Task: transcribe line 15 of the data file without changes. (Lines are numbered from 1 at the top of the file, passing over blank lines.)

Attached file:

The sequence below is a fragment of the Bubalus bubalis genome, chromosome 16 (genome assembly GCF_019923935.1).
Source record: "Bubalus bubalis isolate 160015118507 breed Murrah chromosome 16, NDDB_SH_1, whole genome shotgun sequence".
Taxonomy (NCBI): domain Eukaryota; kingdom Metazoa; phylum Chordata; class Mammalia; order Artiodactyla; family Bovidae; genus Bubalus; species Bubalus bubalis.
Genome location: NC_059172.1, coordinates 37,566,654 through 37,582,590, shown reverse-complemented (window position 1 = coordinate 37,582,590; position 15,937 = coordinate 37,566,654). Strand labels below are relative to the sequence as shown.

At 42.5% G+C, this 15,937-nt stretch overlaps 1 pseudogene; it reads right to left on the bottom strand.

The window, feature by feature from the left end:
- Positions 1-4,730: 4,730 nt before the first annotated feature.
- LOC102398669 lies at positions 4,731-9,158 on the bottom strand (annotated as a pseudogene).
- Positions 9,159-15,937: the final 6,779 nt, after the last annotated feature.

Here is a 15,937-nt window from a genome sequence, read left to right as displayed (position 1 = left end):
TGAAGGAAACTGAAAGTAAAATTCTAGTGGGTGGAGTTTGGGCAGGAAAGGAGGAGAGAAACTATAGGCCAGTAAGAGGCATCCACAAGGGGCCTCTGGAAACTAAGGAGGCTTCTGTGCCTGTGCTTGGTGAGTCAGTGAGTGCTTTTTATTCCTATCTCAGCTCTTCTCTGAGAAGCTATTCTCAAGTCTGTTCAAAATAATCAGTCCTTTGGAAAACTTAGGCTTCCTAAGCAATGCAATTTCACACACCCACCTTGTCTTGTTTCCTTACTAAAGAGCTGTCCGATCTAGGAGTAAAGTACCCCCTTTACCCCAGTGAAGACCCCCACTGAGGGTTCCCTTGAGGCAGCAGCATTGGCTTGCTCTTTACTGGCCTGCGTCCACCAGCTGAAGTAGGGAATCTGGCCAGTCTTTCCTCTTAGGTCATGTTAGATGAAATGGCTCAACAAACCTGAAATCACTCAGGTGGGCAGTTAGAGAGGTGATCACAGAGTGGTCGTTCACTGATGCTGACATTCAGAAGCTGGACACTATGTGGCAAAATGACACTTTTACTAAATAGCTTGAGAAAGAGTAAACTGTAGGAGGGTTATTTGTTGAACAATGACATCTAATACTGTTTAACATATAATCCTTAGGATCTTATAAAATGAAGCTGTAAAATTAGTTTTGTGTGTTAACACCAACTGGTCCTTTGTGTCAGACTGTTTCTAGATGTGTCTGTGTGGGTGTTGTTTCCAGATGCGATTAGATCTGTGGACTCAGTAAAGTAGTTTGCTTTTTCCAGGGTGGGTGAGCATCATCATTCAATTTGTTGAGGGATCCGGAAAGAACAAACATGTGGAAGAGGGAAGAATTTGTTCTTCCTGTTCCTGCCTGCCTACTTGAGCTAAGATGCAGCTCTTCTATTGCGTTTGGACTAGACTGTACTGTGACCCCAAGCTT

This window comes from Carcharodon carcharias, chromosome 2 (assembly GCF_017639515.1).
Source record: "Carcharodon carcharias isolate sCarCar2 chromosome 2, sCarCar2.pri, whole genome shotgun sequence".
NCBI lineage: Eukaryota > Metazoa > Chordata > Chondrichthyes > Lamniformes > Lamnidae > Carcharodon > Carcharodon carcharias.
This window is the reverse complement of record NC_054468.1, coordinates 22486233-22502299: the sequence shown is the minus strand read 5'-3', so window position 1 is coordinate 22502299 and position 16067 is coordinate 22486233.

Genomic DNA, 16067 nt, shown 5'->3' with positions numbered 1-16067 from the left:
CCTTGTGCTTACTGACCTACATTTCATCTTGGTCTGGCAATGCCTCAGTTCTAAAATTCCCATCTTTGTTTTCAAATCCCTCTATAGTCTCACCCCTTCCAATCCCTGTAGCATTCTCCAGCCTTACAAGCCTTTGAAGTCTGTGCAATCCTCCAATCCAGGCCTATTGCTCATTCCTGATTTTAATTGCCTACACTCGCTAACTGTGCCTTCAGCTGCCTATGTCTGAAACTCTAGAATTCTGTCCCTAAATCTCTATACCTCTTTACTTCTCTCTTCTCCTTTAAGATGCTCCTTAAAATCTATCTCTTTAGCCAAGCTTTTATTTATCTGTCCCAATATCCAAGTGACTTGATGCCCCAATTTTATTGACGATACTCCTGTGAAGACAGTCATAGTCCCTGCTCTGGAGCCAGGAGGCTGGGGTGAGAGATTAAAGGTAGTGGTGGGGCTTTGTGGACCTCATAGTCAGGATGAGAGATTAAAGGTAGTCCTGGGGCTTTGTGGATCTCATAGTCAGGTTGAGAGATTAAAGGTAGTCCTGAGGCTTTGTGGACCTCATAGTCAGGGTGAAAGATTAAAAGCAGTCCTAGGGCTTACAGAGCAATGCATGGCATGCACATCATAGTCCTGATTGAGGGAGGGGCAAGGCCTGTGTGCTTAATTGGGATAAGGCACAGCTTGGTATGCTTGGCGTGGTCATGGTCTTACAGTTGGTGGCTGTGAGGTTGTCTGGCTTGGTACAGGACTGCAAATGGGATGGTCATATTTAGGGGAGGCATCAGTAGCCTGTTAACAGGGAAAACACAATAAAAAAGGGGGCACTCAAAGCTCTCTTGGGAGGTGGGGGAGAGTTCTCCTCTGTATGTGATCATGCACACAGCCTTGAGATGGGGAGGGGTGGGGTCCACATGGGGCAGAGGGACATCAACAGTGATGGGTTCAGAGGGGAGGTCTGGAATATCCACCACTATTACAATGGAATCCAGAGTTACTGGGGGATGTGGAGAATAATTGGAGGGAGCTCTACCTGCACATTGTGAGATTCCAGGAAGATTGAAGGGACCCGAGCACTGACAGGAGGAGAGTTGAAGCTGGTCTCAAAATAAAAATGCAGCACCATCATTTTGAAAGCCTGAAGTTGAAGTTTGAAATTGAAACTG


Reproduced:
This window is the reverse complement of record NC_054468.1, coordinates 22486233-22502299: the sequence shown is the minus strand read 5'-3', so window position 1 is coordinate 22502299 and position 16067 is coordinate 22486233.